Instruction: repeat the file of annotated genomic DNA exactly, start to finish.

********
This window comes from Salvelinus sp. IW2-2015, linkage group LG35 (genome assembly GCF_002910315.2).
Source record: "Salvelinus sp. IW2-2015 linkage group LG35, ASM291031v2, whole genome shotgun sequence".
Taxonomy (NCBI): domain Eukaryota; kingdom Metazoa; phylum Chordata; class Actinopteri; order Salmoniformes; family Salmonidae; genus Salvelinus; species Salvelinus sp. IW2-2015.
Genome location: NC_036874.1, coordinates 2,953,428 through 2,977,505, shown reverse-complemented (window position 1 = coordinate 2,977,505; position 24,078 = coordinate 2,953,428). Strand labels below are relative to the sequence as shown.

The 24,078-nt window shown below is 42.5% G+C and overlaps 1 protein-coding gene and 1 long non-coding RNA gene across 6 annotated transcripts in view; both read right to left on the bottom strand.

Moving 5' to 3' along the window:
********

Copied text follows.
This window comes from Salvelinus sp. IW2-2015, linkage group LG35 (genome assembly GCF_002910315.2).
Source record: "Salvelinus sp. IW2-2015 linkage group LG35, ASM291031v2, whole genome shotgun sequence".
Taxonomy (NCBI): domain Eukaryota; kingdom Metazoa; phylum Chordata; class Actinopteri; order Salmoniformes; family Salmonidae; genus Salvelinus; species Salvelinus sp. IW2-2015.
Genome location: NC_036874.1, coordinates 2,953,428 through 2,977,505, shown reverse-complemented (window position 1 = coordinate 2,977,505; position 24,078 = coordinate 2,953,428). Strand labels below are relative to the sequence as shown.

The 24,078-nt window shown below is 42.5% G+C and overlaps 1 protein-coding gene and 1 long non-coding RNA gene across 6 annotated transcripts in view; both read right to left on the bottom strand.

Moving 5' to 3' along the window: